楊哲學 林益聖 翁瑋駿 黃立華 呂謹亨 歐宴泉 許兆畬 童敏哲
台中童綜合醫院 外科部 泌尿科
Invasive Lymphoepithelioma-Like Carcinoma at Urinary Tract: A Case Report and Review of Literatures
Che-Hsueh Yang, Yi-Sheng Lin, Wei-Chun Weng, Li-Hua Huang, Chin-Heng Lu, Yen-Chuan Ou, Chao-Yu Hsu, Min-Che Tung
Division of Urology, Department of SurgeryS
Tungs' Taichung MetroHarbor Hospital, Taichung, Taiwan
Case: A woman, aged 75 and with end-stage renal disease under hemodialysis, visited us first time for left hydronephrosis, accompanied with urinary tract infection. After ultrasound and lab assessment, computed tomography was done, and then tumors at bladder, left ureteral orifice, and left renal calyx were found, causing obstruction. Several enlarged lymph nodes were found at para-aortic site. Subsequently, cystoscopy and left ureteroscopy biopsy were suggested. Prior to that, left percutaneous nephrostomy was indicated to control her infection and release the hydronephrosis and obstruction condition. One week after, cystoscopy and left ureteroscopy biopsy were operated, then indwelled with a ureteral stent. Intra-operatively, we observed total 4 visible tumors, one at urinary bladder, one at left lower third ureter, one at left upper third ureter, and the other at left renal pelvic. All sessile in appearing ranged from 2 cm in width, minimally measured at left upper third ureter, to 10 cm in width, maximally measured at left renal pelvic. Pathology report 2 weeks after showed invasive lymphoepithelioma-like carcinoma (LELC). Whole body bone scan and positron emission tomography were arranged and no signs of distant organs and bone metastasis. Hence, robotic-assisted left nephroureterectomy and bladder cuff excision with partial cystectomy were proposed to her and scheduled to be performed. Total 4 locations in specimen, a 10.5 x 9.8 cm tumor at left renal pelvic, a 2.5 x 1.4 cm tumor at left upper third ureter, a 8.9 x 3.5 cm tumor at lower third ureter, and one 2.1 x 1.1 cm tumor at bladder were dug out. All of them presented with cell type of invasive LELC. Except for pT3 at left renal pelvic, the rest 3 all were pT2, and no recurrence was seen half a year after surgery.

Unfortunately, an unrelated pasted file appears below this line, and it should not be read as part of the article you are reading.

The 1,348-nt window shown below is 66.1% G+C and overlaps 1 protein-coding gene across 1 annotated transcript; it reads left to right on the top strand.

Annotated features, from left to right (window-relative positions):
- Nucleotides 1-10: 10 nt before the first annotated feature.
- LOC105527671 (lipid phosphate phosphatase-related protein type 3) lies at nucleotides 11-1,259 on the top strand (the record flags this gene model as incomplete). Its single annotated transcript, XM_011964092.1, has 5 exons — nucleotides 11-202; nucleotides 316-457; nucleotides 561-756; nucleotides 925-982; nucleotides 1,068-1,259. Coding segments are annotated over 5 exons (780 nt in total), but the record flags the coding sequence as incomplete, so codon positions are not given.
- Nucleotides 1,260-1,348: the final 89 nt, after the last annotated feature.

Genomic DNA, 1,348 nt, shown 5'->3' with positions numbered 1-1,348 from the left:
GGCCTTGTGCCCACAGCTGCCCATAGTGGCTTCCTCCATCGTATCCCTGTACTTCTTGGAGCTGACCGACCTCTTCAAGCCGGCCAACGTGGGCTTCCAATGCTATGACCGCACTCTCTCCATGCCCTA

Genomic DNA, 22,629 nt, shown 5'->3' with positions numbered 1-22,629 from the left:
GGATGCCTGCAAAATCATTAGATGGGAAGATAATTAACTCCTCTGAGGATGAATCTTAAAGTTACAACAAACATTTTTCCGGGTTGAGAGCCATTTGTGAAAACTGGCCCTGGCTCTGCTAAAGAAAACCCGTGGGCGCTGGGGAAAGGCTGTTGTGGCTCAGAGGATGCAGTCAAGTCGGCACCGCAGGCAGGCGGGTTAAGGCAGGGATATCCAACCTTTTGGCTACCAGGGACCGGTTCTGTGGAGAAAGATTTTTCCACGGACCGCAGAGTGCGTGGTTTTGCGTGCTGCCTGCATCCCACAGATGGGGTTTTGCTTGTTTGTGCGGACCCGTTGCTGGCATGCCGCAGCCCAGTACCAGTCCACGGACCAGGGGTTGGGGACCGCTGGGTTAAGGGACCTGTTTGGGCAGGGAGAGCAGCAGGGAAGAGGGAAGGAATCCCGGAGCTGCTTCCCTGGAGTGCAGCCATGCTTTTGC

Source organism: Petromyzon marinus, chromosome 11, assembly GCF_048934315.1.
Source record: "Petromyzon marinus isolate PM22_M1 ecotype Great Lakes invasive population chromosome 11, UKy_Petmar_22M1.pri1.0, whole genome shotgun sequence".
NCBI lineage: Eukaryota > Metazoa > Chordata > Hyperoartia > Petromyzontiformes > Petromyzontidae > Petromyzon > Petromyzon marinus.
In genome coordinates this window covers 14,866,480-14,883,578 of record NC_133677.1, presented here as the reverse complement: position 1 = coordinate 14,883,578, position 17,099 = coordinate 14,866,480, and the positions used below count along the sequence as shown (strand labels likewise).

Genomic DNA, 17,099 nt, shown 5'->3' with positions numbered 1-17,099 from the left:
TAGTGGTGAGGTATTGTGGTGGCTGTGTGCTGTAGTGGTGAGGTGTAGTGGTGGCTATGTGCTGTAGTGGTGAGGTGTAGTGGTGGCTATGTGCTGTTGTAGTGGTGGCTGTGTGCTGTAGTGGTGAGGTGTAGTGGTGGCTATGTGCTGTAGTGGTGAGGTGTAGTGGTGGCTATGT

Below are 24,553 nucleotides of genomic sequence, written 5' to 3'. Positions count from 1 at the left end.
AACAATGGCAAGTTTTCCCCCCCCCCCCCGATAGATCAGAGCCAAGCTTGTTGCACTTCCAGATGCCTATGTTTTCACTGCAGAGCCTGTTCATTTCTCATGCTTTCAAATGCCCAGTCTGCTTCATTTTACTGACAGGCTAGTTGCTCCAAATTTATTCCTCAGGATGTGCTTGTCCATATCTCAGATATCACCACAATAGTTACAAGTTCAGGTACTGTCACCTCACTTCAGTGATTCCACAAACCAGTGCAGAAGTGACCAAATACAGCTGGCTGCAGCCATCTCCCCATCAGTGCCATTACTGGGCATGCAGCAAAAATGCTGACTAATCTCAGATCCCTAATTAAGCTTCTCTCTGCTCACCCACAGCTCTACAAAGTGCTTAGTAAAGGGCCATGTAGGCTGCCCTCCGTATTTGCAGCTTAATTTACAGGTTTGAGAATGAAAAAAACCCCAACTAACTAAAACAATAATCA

Discussion: Cancer histology of urothelial origin nearly makes up of 90% in majority along the upper urinary tract, also the lower urinary tract. lymphoepithelioma is most seen at upper respiratory tract, said to be linked with EBV infection. Typically speaking, in Asia it presents as an undifferentiated form carcinoma at nasopharynx. In this way, carcinoma histology features alike but appears at the sites other than nasopharynx will be termed as LELC. First published in 1991 by Zukerberg et al. and, for its rare occurrence at urinary tract, for example nearly 1% in bladder, no guidelines can be applied to treatment. LELC can be found 2 types, mixed with other cancer histology or pure. Terminology is close to lymphoepithelioma at nasopharynx, LELC acts totally different behavior under FISH test against it though. More chromosomal abnormalities resembling to urothelial carcinoma and frequent p53 positivity, but neither hybridization of HPV nor EBV immunostaining characteristics can be examined. Most opinions now deem LELC as a high grade invasive urothelial carcinoma, supported by FISH and other immuohistoological studies. Survival analysis, done by Antonio et al. in 2017, showed no differences with the conventional urothelial carcinoma at both upper and lower urinary tracts, and pathological T stage is the parameter to prognosis. Under this basis, it gives us hints to do treatments. Yang et al. in 2017 reviewed 140 cases of bladder LELC, concluding multi-modality treatment will lead to more disease-free survival and less mortality rates than TURBT alone. However, when TURBT is added with intravesical chemotherapy, treatment described by Sean et al. in 2011, it will decrease the likelihood of recurrence. Pure type LELC, at current studies on this topic in majority, is concluded to be with better outcome in terms of recurrence, mortality, disease-free survival and overall survival. There are studies telling high expression of PD-1 and PD-L1 in lung LELC, thus usage of immunotherapies like nivolumab is hypothesized, but still lack the related information in urinary tract LELC. The case we presented in this abstract is a perfect case having both upper and lower urinary tracts involved. Under the evidence for now, it is reasonable to treat it like the ways we do in urinary tract urothelial carcinoma. That is nephroureterectomy with bladder cuff excision to upper urinary tract LELC, TURBT with intravesical chemotherapy to non-muscle invasive LELC, and radical or partial cystectomy with neoadjuvant or adjuvant chemotherapy to muscle invasive LELC. Chances still exist in distant metastasis like urothelial carcinoma especially those with muscle invasive type. Follow-up strategies better adhere to that of urothelial carcinoma at urinary tract as well.